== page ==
• Making messages immutable and allowing derived data to be reprocessed from time to time, which makes it easier to recover from bugs.

Loosely interpreted constraints

Enforcing a uniqueness constraints requires consensus, typically implemented by funneling all events in a particular partition on a single node. Stream processing cannot avoid this. However, many real application can use a much weaker notion of uniqueness. In many business, it’s usually okay to violate some constraints temporarily and fix it up later by apologizing.
These applications do require integrity but not timeliness on the enforcement of the constraint.

  • Compensating transactions: inform the clients with the rest of conflicting writes later.
  • If oversale, tell customers it’s temporary out of stock and bring more into the warehouse.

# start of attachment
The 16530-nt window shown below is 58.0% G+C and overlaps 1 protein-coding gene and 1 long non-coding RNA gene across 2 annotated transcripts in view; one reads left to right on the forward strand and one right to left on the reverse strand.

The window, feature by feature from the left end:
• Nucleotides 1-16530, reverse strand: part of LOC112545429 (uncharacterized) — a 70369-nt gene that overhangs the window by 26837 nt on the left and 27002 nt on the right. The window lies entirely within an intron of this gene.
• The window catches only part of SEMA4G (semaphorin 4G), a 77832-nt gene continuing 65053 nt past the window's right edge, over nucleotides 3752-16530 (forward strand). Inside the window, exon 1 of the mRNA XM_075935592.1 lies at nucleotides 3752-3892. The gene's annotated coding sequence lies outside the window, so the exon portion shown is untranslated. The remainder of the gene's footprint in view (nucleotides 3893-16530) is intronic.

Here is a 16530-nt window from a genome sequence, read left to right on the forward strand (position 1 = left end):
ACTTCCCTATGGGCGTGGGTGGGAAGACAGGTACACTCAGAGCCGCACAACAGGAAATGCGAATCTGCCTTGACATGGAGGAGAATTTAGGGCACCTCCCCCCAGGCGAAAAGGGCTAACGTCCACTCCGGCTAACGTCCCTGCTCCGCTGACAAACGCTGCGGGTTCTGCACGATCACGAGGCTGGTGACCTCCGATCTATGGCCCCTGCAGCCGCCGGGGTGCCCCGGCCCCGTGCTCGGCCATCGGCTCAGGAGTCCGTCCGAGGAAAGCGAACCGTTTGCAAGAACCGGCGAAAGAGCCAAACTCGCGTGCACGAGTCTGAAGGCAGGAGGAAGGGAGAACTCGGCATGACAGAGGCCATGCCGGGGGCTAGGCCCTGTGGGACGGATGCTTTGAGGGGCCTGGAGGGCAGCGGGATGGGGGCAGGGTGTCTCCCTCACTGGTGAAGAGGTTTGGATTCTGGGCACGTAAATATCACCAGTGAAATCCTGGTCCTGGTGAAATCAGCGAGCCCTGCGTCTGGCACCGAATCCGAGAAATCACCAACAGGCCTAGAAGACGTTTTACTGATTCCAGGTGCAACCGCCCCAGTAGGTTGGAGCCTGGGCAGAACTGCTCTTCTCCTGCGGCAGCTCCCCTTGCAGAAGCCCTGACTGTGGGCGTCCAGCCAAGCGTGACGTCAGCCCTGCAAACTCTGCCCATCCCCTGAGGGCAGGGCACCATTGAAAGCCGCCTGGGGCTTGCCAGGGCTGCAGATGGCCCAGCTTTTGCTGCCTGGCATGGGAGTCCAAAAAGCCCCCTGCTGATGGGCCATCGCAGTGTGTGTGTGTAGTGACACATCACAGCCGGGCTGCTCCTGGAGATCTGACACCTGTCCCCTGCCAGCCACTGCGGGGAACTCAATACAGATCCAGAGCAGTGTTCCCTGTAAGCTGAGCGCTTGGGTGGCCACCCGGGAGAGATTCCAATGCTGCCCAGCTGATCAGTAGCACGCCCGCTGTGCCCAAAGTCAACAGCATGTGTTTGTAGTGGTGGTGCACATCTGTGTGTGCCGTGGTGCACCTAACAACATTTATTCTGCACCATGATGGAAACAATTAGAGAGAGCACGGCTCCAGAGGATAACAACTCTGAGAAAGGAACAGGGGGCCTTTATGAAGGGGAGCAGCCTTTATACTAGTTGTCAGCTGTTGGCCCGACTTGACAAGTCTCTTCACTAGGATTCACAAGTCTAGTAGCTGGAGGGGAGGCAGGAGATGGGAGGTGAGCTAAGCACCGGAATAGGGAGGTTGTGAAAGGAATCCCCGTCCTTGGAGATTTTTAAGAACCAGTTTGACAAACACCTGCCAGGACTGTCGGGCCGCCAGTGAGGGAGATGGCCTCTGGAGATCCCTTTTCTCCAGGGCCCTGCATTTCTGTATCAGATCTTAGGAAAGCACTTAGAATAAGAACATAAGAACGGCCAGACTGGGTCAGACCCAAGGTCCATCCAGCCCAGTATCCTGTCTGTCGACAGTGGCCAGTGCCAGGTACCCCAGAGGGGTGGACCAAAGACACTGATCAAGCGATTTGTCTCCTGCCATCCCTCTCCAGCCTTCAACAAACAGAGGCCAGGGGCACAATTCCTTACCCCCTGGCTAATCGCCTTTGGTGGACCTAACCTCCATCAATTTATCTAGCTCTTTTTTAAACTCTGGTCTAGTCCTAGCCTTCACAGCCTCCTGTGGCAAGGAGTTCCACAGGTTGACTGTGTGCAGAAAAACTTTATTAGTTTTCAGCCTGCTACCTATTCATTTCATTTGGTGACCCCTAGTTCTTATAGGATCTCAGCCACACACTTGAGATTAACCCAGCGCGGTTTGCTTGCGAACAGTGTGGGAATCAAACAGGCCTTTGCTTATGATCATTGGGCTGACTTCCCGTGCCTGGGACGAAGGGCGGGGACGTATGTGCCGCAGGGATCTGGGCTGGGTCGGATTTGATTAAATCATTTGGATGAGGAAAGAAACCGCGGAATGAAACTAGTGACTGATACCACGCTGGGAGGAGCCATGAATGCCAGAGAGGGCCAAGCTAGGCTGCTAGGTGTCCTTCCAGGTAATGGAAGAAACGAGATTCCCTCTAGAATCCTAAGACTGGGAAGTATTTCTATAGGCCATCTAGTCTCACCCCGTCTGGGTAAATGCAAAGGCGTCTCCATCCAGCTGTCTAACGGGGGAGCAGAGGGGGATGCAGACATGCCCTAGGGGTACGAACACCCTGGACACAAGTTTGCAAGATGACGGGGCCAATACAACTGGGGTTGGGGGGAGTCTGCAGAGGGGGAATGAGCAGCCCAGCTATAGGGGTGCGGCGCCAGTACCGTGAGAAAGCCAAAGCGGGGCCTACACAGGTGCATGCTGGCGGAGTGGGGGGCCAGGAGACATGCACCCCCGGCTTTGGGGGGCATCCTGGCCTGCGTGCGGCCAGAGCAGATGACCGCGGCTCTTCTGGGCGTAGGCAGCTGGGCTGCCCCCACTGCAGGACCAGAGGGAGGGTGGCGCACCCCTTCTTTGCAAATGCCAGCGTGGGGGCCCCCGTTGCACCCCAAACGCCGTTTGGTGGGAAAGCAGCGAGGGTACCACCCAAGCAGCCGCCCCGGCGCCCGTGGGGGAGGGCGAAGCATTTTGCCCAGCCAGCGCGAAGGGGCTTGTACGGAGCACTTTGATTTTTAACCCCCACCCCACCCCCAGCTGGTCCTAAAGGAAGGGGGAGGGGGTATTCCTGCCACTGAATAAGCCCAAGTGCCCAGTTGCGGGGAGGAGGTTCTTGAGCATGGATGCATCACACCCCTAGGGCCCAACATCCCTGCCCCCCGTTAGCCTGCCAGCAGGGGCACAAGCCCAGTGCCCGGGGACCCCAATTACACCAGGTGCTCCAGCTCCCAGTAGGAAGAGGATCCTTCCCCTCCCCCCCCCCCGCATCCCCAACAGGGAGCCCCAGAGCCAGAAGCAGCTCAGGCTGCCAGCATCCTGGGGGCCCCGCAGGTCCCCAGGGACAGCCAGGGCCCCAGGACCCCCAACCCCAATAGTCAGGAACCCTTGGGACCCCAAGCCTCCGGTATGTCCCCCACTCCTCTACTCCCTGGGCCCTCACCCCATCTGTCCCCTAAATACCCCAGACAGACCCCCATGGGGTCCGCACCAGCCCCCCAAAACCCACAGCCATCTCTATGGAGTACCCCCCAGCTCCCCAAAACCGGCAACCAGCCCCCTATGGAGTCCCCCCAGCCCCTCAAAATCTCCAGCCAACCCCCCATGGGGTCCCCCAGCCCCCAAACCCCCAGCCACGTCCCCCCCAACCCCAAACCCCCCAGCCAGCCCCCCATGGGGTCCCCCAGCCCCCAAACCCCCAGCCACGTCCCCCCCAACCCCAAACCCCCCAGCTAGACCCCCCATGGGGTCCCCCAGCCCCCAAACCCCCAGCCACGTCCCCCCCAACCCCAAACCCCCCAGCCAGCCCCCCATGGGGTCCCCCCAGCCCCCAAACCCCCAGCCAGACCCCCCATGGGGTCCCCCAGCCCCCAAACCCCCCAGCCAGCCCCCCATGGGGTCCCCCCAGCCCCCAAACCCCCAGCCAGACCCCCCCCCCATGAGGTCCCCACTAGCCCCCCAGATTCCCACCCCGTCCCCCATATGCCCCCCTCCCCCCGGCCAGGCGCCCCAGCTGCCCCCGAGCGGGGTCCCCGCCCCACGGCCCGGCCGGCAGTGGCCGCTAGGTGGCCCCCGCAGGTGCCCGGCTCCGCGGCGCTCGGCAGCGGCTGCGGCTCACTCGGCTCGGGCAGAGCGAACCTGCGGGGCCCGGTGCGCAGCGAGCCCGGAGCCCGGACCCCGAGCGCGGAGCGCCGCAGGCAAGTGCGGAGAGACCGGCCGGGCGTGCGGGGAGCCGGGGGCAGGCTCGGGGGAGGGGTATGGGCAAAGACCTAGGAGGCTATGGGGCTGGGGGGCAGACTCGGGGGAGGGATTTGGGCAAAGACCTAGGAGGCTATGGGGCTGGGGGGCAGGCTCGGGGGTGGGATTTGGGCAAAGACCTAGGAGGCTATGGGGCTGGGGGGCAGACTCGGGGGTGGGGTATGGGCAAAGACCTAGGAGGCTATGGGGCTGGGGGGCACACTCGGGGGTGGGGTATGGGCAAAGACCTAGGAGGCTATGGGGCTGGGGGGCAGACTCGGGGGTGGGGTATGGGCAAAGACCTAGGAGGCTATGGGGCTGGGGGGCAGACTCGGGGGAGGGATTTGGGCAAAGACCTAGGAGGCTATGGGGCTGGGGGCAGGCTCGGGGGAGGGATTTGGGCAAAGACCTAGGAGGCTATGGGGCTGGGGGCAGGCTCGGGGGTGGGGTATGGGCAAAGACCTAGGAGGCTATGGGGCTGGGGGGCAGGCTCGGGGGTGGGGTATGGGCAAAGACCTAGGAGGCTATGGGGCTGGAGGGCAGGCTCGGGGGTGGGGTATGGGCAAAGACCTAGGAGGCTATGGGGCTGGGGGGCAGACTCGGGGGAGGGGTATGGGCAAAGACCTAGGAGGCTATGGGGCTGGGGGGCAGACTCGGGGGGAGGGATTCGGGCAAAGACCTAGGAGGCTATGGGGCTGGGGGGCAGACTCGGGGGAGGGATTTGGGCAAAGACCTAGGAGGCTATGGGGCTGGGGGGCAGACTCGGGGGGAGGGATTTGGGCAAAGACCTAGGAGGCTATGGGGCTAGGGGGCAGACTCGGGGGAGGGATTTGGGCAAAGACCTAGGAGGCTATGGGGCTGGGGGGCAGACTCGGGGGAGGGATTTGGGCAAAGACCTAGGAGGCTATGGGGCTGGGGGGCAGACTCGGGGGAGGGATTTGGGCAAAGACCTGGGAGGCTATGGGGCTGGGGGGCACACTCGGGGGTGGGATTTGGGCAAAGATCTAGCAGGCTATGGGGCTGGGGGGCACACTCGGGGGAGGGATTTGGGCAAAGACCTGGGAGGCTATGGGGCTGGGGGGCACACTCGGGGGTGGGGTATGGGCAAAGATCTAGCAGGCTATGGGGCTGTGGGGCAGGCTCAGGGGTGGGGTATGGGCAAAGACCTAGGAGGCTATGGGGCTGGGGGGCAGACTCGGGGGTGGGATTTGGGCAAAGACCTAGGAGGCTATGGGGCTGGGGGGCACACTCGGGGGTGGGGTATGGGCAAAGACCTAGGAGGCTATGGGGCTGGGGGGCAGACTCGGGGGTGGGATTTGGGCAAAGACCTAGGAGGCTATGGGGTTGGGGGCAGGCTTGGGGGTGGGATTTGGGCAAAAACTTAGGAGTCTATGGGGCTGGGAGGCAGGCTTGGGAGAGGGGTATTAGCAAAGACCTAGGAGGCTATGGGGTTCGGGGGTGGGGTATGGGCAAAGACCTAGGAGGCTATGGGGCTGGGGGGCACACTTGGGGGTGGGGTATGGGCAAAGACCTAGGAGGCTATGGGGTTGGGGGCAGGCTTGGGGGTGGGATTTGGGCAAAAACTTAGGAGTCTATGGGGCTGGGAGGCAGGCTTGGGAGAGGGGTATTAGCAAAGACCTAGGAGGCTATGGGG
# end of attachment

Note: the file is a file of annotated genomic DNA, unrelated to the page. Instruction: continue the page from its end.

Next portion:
• Overdraft fee charged by bank.

Coordination-avoiding data systems

Two observations:

  • Dataflow systems can maintain integrity guarantees on derived data without atomic commit, linearizability or synchronous cross-partition coordination.
  • Many applications are fine with loose constraints that may be temporarily violated and fixed up later.
    • Integrity must be preserved.
    • Some strict uniqueness constraints are needed too, requiring timeliness and coordination.

The dataflow systems can provide the data management services for many applications without requiring coordination, but still with strong integrity guarantees.

  • A system can operate distributed across multiple datacenters in multi-leader configuration, asynchronously replicating between regions.
  • In this system, serializable transactions are still useful to maintain derived state, but at a smaller scope - no distributed transactions required.
  • Synchronous coordination can be introduced when it’s needed, but not everything.
  • Find the balance point with tradeoff: Apologies for inconsistencies vs apologies for bad performance and availability.